“It’s always easy to blame others. You can spend your entire life blaming the world, but your success and failures are entirely your own responsibility.”
— Paulo Coelho
Creating a work environment that promotes growth and success is a goal that every flourishing business should meet.
Financial prosperity for any business relies on teamwork from the CEO down to the office administration intern.
In a perfect world, every employee stays on the same page, running like a well-oiled machine. But, in reality, it’s safe to assume that not a single business runs smoothly without conflict between employees or management.
Conflict is a natural cause when a collective group of minds get together to achieve a singular goal. The friction of differing ideas isn’t necessarily a problem.
The main issue with interpersonal work conflict is when the team isn’t adequately trained or educated in dealing with situations.
By taking the necessary steps to assess an issue and dissecting it in a calm and relaxed manner, we assure tensions decrease while productivity increases. Not only does productivity increase, but so does overall morale.
Any management team worth their weight will agree that happy employees are good employees.
There’s no single way to deal with conflict. It’s a process involving several steps. Each of which that carry their benefits and resolve different versions of the same root issues.
We will be discussing the road map to conflict resolution in the work space. A linear version doesn’t exist, but everyone benefits by understanding the different techniques.
Working in harmony with coworkers is an ecosystem of checks and balances.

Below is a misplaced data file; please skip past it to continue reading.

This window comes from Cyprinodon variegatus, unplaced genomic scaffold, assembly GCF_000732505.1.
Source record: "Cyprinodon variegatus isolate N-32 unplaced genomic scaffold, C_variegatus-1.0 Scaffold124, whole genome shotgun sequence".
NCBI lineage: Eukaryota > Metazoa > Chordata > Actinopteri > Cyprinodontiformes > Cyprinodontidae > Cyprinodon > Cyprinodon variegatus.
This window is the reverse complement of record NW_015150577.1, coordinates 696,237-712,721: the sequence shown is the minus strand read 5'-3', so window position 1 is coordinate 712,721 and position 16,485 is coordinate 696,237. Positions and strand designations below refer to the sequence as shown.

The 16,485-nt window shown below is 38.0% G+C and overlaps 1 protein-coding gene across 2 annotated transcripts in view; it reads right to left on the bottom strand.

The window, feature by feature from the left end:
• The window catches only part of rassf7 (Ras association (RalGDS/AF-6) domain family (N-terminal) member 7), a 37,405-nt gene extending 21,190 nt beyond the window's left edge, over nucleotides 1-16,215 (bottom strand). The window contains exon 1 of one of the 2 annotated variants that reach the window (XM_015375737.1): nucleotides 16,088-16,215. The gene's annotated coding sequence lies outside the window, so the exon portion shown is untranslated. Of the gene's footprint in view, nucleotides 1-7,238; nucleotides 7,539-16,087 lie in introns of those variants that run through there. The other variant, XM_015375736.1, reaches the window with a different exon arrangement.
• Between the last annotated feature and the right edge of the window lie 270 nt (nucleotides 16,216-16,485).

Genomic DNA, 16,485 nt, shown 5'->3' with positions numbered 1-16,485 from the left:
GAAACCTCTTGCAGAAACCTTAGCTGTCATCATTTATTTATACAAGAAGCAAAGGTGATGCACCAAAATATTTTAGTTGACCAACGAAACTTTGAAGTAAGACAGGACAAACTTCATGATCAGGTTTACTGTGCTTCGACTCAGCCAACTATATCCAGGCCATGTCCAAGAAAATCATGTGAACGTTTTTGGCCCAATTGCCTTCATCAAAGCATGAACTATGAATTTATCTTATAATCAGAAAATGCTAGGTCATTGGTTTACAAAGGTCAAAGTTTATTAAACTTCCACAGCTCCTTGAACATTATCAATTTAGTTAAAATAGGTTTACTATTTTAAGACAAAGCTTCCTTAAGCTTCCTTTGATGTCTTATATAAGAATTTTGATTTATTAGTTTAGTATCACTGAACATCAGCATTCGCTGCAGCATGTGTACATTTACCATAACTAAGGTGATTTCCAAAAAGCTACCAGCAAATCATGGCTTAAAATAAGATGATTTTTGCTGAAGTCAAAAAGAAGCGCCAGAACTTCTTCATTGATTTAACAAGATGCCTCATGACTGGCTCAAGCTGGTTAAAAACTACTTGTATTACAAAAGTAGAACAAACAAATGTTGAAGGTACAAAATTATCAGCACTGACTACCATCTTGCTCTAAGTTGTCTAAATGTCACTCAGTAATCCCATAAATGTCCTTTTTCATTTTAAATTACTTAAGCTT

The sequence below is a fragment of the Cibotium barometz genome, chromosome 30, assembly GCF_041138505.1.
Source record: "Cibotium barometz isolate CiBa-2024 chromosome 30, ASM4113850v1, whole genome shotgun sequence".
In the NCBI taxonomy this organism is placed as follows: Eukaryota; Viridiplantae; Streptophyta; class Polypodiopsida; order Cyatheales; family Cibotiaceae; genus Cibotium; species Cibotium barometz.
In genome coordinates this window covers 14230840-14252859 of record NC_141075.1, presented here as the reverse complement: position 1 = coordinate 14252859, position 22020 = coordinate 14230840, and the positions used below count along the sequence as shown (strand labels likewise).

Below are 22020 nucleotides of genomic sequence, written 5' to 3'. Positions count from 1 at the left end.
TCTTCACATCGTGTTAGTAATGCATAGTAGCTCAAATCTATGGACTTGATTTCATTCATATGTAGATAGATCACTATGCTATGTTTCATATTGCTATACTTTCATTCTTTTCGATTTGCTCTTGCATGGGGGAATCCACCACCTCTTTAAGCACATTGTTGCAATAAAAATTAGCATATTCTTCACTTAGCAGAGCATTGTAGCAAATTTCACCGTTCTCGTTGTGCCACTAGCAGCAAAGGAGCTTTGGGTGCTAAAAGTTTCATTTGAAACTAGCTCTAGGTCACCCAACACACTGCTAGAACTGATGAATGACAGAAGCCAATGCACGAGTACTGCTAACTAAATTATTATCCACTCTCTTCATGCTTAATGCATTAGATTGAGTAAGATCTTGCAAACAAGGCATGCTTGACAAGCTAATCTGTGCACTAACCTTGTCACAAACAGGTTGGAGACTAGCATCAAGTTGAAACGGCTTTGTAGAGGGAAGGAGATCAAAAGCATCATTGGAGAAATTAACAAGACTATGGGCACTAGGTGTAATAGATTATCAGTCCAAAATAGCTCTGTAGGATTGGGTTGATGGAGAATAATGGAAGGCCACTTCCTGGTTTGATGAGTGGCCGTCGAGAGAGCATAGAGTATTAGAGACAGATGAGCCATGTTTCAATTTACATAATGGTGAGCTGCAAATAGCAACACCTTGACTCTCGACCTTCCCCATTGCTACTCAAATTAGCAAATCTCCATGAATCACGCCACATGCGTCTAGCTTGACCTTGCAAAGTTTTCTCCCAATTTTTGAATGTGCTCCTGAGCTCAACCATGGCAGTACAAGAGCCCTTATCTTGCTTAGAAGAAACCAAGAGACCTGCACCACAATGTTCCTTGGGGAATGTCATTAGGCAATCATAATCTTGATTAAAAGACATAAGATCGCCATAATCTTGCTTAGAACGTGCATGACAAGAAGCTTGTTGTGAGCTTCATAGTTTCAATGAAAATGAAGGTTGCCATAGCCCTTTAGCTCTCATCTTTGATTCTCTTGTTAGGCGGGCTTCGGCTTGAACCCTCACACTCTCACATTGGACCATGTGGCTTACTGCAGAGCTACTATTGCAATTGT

Don’t Avoid Conflict: Why You Should Tackle It Head On
The word “conflict” gets a wrap as a negative term. Something to stray away from, or to be viewed as a last resort option.
But conflict addresses issues and finds resolutions for problems. It can trigger change because it might lead to an open discussion that wouldn’t have otherwise happened.
The issue with conflict arises when those involved aren’t equipped to deal with the problems at hand. Conflict often includes a “You vs. Me” attitude, creating an environment that requires a winner and loser.
There needs not to be a winner or loser, but coming to a mutual agreement that strengthens the business.
Here are 10 lessons you can apply today.
10 strategies for resolving workplace conflict
- Address all issues immediately
- Stop hearing and start listening
- Don’t fill in the blanks
- Articulate and define the problem
- Don’t blame, there are no winners and losers
- Respect others opinions
- Agree you could have done better
- Don’t put words in other people’s mouths
- Keep the conflict between as few people as necessary
- Restate the positives and how to move forward
1. Address all issues immediately
No matter how big or small, emotions or ideas left unchecked will manifest into a beast.
How often do we allow ourselves to let the slightest issue irk us, creating a much larger problem that spirals out of control?